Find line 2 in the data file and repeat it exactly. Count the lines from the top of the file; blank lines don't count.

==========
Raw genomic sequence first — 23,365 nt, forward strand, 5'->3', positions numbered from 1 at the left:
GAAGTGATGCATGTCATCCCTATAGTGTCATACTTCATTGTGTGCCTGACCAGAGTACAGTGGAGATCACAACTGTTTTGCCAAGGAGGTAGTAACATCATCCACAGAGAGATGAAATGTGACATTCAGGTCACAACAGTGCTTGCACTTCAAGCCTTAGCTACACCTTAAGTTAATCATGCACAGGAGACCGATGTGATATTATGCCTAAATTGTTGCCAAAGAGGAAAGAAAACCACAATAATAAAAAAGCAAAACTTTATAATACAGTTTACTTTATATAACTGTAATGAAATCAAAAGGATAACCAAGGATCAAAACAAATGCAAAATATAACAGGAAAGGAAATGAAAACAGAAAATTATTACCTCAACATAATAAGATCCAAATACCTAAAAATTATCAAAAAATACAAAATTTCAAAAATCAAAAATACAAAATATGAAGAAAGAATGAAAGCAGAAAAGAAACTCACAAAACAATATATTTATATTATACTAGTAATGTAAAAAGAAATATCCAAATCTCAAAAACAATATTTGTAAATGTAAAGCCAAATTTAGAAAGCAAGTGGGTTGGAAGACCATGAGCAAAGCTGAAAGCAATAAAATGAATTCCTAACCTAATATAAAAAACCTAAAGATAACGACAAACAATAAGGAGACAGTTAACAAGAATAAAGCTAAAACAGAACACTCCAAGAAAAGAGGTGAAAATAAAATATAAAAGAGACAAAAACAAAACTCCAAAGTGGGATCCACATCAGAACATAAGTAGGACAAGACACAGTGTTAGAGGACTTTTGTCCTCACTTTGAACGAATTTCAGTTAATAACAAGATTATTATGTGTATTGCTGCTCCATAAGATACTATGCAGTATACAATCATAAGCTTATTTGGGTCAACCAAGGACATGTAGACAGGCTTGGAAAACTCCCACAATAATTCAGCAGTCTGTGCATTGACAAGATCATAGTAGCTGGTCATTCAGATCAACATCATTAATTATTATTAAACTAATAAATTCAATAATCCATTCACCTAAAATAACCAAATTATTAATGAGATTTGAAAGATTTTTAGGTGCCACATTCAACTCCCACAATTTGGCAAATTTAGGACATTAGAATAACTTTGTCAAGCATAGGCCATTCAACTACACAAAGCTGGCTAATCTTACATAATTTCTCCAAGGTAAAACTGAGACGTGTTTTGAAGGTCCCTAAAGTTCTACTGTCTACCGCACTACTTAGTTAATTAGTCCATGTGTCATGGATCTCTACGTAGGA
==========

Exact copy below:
GAAGTGATGCATGTCATCCCTATAGTGTCATACTTCATTGTGTGCCTGACCAGAGTACAGTGGAGATCACAACTGTTTTGCCAAGGAGGTAGTAACATCATCCACAGAGAGATGAAATGTGACATTCAGGTCACAACAGTGCTTGCACTTCAAGCCTTAGCTACACCTTAAGTTAATCATGCACAGGAGACCGATGTGATATTATGCCTAAATTGTTGCCAAAGAGGAAAGAAAACCACAATAATAAAAAAGCAAAACTTTATAATACAGTTTACTTTATATAACTGTAATGAAATCAAAAGGATAACCAAGGATCAAAACAAATGCAAAATATAACAGGAAAGGAAATGAAAACAGAAAATTATTACCTCAACATAATAAGATCCAAATACCTAAAAATTATCAAAAAATACAAAATTTCAAAAATCAAAAATACAAAATATGAAGAAAGAATGAAAGCAGAAAAGAAACTCACAAAACAATATATTTATATTATACTAGTAATGTAAAAAGAAATATCCAAATCTCAAAAACAATATTTGTAAATGTAAAGCCAAATTTAGAAAGCAAGTGGGTTGGAAGACCATGAGCAAAGCTGAAAGCAATAAAATGAATTCCTAACCTAATATAAAAAACCTAAAGATAACGACAAACAATAAGGAGACAGTTAACAAGAATAAAGCTAAAACAGAACACTCCAAGAAAAGAGGTGAAAATAAAATATAAAAGAGACAAAAACAAAACTCCAAAGTGGGATCCACATCAGAACATAAGTAGGACAAGACACAGTGTTAGAGGACTTTTGTCCTCACTTTGAACGAATTTCAGTTAATAACAAGATTATTATGTGTATTGCTGCTCCATAAGATACTATGCAGTATACAATCATAAGCTTATTTGGGTCAACCAAGGACATGTAGACAGGCTTGGAAAACTCCCACAATAATTCAGCAGTCTGTGCATTGACAAGATCATAGTAGCTGGTCATTCAGATCAACATCATTAATTATTATTAAACTAATAAATTCAATAATCCATTCACCTAAAATAACCAAATTATTAATGAGATTTGAAAGATTTTTAGGTGCCACATTCAACTCCCACAATTTGGCAAATTTAGGACATTAGAATAACTTTGTCAAGCATAGGCCATTCAACTACACAAAGCTGGCTAATCTTACATAATTTCTCCAAGGTAAAACTGAGACGTGTTTTGAAGGTCCCTAAAGTTCTACTGTCTACCGCACTACTTAGTTAATTAGTCCATGTGTCATGGATCTCTACGTAGGA